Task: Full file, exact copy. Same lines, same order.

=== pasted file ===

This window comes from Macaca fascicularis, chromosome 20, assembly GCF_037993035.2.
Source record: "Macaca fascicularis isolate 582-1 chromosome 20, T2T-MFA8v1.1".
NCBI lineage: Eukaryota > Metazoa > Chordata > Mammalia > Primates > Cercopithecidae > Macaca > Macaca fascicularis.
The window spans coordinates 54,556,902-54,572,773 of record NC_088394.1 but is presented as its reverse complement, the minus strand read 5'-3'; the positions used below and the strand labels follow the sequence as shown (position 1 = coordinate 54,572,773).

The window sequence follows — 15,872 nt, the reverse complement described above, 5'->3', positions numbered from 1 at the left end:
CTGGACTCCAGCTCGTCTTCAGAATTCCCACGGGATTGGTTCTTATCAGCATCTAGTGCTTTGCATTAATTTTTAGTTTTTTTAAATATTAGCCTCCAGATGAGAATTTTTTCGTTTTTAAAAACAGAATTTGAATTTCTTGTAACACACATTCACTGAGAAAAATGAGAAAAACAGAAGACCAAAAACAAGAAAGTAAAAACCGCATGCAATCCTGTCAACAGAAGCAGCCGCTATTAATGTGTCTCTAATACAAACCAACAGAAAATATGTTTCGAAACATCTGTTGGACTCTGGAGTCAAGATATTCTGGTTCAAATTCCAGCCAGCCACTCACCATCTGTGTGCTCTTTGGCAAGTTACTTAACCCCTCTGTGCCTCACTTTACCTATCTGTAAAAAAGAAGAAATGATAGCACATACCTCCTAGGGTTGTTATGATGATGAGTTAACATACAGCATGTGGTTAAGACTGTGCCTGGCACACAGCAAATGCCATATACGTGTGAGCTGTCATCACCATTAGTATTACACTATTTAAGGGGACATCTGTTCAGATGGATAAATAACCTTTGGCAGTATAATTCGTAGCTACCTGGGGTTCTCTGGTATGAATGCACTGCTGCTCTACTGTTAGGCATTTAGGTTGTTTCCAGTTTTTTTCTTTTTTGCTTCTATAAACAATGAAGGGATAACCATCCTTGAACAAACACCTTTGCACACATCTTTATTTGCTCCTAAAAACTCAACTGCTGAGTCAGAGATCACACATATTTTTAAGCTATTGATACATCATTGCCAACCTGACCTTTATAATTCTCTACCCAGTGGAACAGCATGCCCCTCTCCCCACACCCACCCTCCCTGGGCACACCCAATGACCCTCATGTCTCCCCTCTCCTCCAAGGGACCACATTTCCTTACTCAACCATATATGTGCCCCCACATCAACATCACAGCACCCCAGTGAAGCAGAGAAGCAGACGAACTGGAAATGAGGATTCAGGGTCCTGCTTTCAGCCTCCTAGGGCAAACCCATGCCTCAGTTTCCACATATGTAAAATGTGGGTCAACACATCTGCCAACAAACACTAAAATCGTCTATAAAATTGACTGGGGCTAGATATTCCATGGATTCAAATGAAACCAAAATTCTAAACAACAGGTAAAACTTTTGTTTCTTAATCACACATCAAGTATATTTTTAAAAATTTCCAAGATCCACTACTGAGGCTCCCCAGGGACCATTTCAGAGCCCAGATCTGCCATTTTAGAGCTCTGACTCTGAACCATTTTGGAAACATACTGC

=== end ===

This window comes from Macaca fascicularis, chromosome 20, assembly GCF_037993035.2.
Source record: "Macaca fascicularis isolate 582-1 chromosome 20, T2T-MFA8v1.1".
NCBI lineage: Eukaryota > Metazoa > Chordata > Mammalia > Primates > Cercopithecidae > Macaca > Macaca fascicularis.
The window spans coordinates 54,556,902-54,572,773 of record NC_088394.1 but is presented as its reverse complement, the minus strand read 5'-3'; the positions used below and the strand labels follow the sequence as shown (position 1 = coordinate 54,572,773).

The window sequence follows — 15,872 nt, the reverse complement described above, 5'->3', positions numbered from 1 at the left end:
CTGGACTCCAGCTCGTCTTCAGAATTCCCACGGGATTGGTTCTTATCAGCATCTAGTGCTTTGCATTAATTTTTAGTTTTTTTAAATATTAGCCTCCAGATGAGAATTTTTTCGTTTTTAAAAACAGAATTTGAATTTCTTGTAACACACATTCACTGAGAAAAATGAGAAAAACAGAAGACCAAAAACAAGAAAGTAAAAACCGCATGCAATCCTGTCAACAGAAGCAGCCGCTATTAATGTGTCTCTAATACAAACCAACAGAAAATATGTTTCGAAACATCTGTTGGACTCTGGAGTCAAGATATTCTGGTTCAAATTCCAGCCAGCCACTCACCATCTGTGTGCTCTTTGGCAAGTTACTTAACCCCTCTGTGCCTCACTTTACCTATCTGTAAAAAAGAAGAAATGATAGCACATACCTCCTAGGGTTGTTATGATGATGAGTTAACATACAGCATGTGGTTAAGACTGTGCCTGGCACACAGCAAATGCCATATACGTGTGAGCTGTCATCACCATTAGTATTACACTATTTAAGGGGACATCTGTTCAGATGGATAAATAACCTTTGGCAGTATAATTCGTAGCTACCTGGGGTTCTCTGGTATGAATGCACTGCTGCTCTACTGTTAGGCATTTAGGTTGTTTCCAGTTTTTTTCTTTTTTGCTTCTATAAACAATGAAGGGATAACCATCCTTGAACAAACACCTTTGCACACATCTTTATTTGCTCCTAAAAACTCAACTGCTGAGTCAGAGATCACACATATTTTTAAGCTATTGATACATCATTGCCAACCTGACCTTTATAATTCTCTACCCAGTGGAACAGCATGCCCCTCTCCCCACACCCACCCTCCCTGGGCACACCCAATGACCCTCATGTCTCCCCTCTCCTCCAAGGGACCACATTTCCTTACTCAACCATATATGTGCCCCCACATCAACATCACAGCACCCCAGTGAAGCAGAGAAGCAGACGAACTGGAAATGAGGATTCAGGGTCCTGCTTTCAGCCTCCTAGGGCAAACCCATGCCTCAGTTTCCACATATGTAAAATGTGGGTCAACACATCTGCCAACAAACACTAAAATCGTCTATAAAATTGACTGGGGCTAGATATTCCATGGATTCAAATGAAACCAAAATTCTAAACAACAGGTAAAACTTTTGTTTCTTAATCACACATCAAGTATATTTTTAAAAATTTCCAAGATCCACTACTGAGGCTCCCCAGGGACCATTTCAGAGCCCAGATCTGCCATTTTAGAGCTCTGACTCTGAACCATTTTGGAAACATACTGC